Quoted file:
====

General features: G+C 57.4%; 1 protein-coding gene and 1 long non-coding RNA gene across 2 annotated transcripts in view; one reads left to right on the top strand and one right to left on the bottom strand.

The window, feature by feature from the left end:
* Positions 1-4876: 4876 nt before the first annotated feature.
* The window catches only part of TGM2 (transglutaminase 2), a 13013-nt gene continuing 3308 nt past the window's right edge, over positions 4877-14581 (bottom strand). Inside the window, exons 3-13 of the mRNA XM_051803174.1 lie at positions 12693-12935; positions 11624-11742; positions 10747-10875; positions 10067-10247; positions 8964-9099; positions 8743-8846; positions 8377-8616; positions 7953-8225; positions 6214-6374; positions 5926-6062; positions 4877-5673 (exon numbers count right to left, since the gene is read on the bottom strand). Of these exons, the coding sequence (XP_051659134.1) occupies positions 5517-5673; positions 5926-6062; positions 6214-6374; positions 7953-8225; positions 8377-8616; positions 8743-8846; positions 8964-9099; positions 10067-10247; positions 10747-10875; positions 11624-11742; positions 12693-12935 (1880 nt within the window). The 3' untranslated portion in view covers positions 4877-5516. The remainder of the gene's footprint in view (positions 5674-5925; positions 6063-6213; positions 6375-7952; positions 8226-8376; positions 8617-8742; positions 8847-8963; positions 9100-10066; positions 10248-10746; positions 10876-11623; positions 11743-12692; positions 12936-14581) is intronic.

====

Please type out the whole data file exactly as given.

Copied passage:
General features: G+C 57.4%; 1 protein-coding gene and 1 long non-coding RNA gene across 2 annotated transcripts in view; one reads left to right on the top strand and one right to left on the bottom strand.

The window, feature by feature from the left end:
* Positions 1-4876: 4876 nt before the first annotated feature.
* The window catches only part of TGM2 (transglutaminase 2), a 13013-nt gene continuing 3308 nt past the window's right edge, over positions 4877-14581 (bottom strand). Inside the window, exons 3-13 of the mRNA XM_051803174.1 lie at positions 12693-12935; positions 11624-11742; positions 10747-10875; positions 10067-10247; positions 8964-9099; positions 8743-8846; positions 8377-8616; positions 7953-8225; positions 6214-6374; positions 5926-6062; positions 4877-5673 (exon numbers count right to left, since the gene is read on the bottom strand). Of these exons, the coding sequence (XP_051659134.1) occupies positions 5517-5673; positions 5926-6062; positions 6214-6374; positions 7953-8225; positions 8377-8616; positions 8743-8846; positions 8964-9099; positions 10067-10247; positions 10747-10875; positions 11624-11742; positions 12693-12935 (1880 nt within the window). The 3' untranslated portion in view covers positions 4877-5516. The remainder of the gene's footprint in view (positions 5674-5925; positions 6063-6213; positions 6375-7952; positions 8226-8376; positions 8617-8742; positions 8847-8963; positions 9100-10066; positions 10248-10746; positions 10876-11623; positions 11743-12692; positions 12936-14581) is intronic.